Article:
Ever since my study abroad program in Shanghai in 2002, I’ve been raving to Mr. Selfish about the soup dumplings. We’ve had soup dumplings in New York, California, and Hong Kong, and I never thought that they compared to the ones I had in Shanghai. Mr. Selfish and I therefore went on a search for the best soup dumplings in Shanghai. We had both the steamed dumplings (xiaolongbao) and the fried dumplings (shengjianbao).
First, we went to Nanxiang Steamed Buns Restaurant (20号 Yuyuan New Rd.) at Yuyuan Garden for its well-known xiaolongbao. We visited the restaurant during the mid-afternoon on a Tuesday, and the outside queue was still ridiculously long. I scoped out the inside of the restaurant and discovered that you could order inside even though it was a little more expensive. After looking at the queue outside, Mr. Selfish and I figured that it would be worth it to eat inside the restaurant.
Inside the restaurant, you order from the counter, pay for your order, receive a receipt, sit down at a table, and place the receipt on the table. Eventually, a waitress takes your receipt and gives you your order. It was 25 yuan for an order of eight steamed pork and shrimp soup dumplings. We got two orders – sixteen soup dumplings. They were quite delicious and as good as I remembered. Mr. Selfish thoroughly enjoyed them as well.
The meat was savory, and the broth was scalding and divine. We ate the soup dumpling by picking them up gingerly with our chopsticks, dipping it quickly in vinegar, carefully sucking out the broth, and then eating the entire dumpling. It was a delicious process.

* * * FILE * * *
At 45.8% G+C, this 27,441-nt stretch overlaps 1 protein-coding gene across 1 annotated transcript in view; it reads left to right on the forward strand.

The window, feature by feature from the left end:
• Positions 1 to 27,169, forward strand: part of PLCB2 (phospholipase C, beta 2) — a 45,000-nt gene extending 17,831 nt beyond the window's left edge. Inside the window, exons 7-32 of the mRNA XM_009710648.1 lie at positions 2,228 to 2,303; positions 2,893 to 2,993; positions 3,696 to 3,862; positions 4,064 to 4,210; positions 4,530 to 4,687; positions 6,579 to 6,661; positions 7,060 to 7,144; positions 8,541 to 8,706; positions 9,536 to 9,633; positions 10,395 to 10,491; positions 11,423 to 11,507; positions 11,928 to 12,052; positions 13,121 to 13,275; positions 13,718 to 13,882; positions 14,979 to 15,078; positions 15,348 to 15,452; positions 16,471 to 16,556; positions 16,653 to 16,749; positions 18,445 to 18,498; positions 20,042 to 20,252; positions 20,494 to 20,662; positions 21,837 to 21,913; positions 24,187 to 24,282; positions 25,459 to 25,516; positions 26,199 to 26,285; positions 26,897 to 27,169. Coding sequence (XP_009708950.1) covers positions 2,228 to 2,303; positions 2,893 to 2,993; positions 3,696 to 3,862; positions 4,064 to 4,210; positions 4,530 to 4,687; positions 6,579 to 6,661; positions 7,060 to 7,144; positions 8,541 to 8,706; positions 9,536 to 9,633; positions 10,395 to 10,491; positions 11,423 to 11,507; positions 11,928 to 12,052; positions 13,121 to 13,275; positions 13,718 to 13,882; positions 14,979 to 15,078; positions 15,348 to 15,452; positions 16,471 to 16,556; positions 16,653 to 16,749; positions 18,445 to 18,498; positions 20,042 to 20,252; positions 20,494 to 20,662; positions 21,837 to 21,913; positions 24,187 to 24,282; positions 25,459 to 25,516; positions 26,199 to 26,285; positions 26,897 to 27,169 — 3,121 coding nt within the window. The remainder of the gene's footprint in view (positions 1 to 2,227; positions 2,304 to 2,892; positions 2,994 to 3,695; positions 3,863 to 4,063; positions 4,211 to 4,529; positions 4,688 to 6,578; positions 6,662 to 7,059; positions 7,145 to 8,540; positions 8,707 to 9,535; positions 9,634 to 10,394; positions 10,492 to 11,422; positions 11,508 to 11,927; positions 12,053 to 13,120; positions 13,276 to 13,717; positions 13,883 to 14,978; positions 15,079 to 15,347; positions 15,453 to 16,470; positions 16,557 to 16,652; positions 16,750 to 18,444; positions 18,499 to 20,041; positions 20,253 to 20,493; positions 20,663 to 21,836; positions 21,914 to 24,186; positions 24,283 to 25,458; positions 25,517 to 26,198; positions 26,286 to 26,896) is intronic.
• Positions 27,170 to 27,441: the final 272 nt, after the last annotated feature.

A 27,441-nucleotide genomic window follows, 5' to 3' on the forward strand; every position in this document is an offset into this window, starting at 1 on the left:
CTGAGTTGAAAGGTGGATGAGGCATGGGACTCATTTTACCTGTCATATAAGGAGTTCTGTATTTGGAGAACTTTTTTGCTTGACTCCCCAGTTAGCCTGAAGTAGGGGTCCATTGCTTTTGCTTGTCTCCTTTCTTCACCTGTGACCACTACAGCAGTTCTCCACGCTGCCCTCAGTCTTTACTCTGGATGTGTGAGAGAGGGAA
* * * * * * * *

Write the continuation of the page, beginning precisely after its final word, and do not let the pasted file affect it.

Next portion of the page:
The only downside to Nanxiang’s soup dumplings is that the restaurant is set in the Yuyuan Gardens, which is a huge tourist trap. It was pretty but we saw two different Starbucks standing in one spot.
Verdict: The soup dumplings were delicious but they were the most expensive soup dumpling we had at 3.12 yuan per dumpling. Plus, the location of Nanxiang leaves something to be desired. It was a hassle to get to Yuyuan Gardens and then it was waaaaaaaaaaaaaay too crowded.
Next, we visited Yang’s Fry-Dumpling (60号 Wujiang Road), which is renowned for its shengjianbao. At Yang’s, you order and pay at a counter inside the restaurant, receive a receipt, queue outside the restaurant, and give your receipt to the person behind the outside counter, who’ll give you delicious soup dumplings. It cost 6 yuan for four dumplings. Afterward, you sit inside the restaurant and enjoy your dumplings.
We showed up as they were making a brand new batch. I don’t even want to think about the amount of oil that was poured on those soup dumplings.
It is probably not fair to compare the fried dumplings with the steamed dumplings, but man, were these fried dumplings amazing. I loved the sesame seeds and green onions sprinkled on top. The skin was nicely browned and a little crunchy. The meat and soup inside were utterly delicious.
Verdict: The soup dumplings at Yang’s were divine but very caloric. I loved their crunch and texture, as well as their sublime flavor. They were also the cheapest at 1.50 yuan per dumpling.
Lastly, we tasted the xiaolongbao at Jiajia Steamed Bun (90号 Huanghe Road), which is coincidentally across the street from Yang’s. Yes, we are in line at Jiajia, and we were eating dumplings from Yangs.
Here, you also order at the counter, pay up, sit down, place your receipt on the table, and wait for the staff to bring you your order. When the lady at the counter figured out that we weren’t Chinese, she gave us an English menu. It cost 27 yuan for 12 steamed pork and crab meat dumplings.
These steamed dumplings were also quite tasty. The pork and crab were plentiful, and the broth was flavorful.
Verdict: The soup dumplings at Jiajia were a little tastier than Nanxiang, and the atmosphere was certainly a lot better.
FINAL TALLY: Obviously, we ate at Yang’s twice, and it was my clear favorite. You can’t beat deep fried soup dumplings. To boot, Yang’s dumplings were the cheapest!